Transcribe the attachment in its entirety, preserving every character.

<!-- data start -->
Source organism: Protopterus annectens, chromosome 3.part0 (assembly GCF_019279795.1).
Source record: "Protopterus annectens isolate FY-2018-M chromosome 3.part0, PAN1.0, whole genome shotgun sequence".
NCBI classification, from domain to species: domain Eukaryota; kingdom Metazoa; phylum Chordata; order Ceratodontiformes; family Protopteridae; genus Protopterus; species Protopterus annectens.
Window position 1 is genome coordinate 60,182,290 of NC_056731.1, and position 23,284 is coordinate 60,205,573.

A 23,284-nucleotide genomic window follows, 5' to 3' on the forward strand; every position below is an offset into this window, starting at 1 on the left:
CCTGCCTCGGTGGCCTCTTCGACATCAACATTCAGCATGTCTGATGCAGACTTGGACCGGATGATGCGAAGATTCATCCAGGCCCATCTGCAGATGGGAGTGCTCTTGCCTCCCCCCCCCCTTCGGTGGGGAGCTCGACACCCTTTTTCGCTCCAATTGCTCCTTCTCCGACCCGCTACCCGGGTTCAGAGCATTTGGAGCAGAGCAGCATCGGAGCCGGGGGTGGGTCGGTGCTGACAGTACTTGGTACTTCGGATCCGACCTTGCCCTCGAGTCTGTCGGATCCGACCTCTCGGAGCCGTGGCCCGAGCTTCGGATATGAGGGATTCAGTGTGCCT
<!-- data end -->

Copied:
Source organism: Protopterus annectens, chromosome 3.part0 (assembly GCF_019279795.1).
Source record: "Protopterus annectens isolate FY-2018-M chromosome 3.part0, PAN1.0, whole genome shotgun sequence".
NCBI classification, from domain to species: domain Eukaryota; kingdom Metazoa; phylum Chordata; order Ceratodontiformes; family Protopteridae; genus Protopterus; species Protopterus annectens.
Window position 1 is genome coordinate 60,182,290 of NC_056731.1, and position 23,284 is coordinate 60,205,573.

A 23,284-nucleotide genomic window follows, 5' to 3' on the forward strand; every position below is an offset into this window, starting at 1 on the left:
CCTGCCTCGGTGGCCTCTTCGACATCAACATTCAGCATGTCTGATGCAGACTTGGACCGGATGATGCGAAGATTCATCCAGGCCCATCTGCAGATGGGAGTGCTCTTGCCTCCCCCCCCCCTTCGGTGGGGAGCTCGACACCCTTTTTCGCTCCAATTGCTCCTTCTCCGACCCGCTACCCGGGTTCAGAGCATTTGGAGCAGAGCAGCATCGGAGCCGGGGGTGGGTCGGTGCTGACAGTACTTGGTACTTCGGATCCGACCTTGCCCTCGAGTCTGTCGGATCCGACCTCTCGGAGCCGTGGCCCGAGCTTCGGATATGAGGGATTCAGTGTGCCT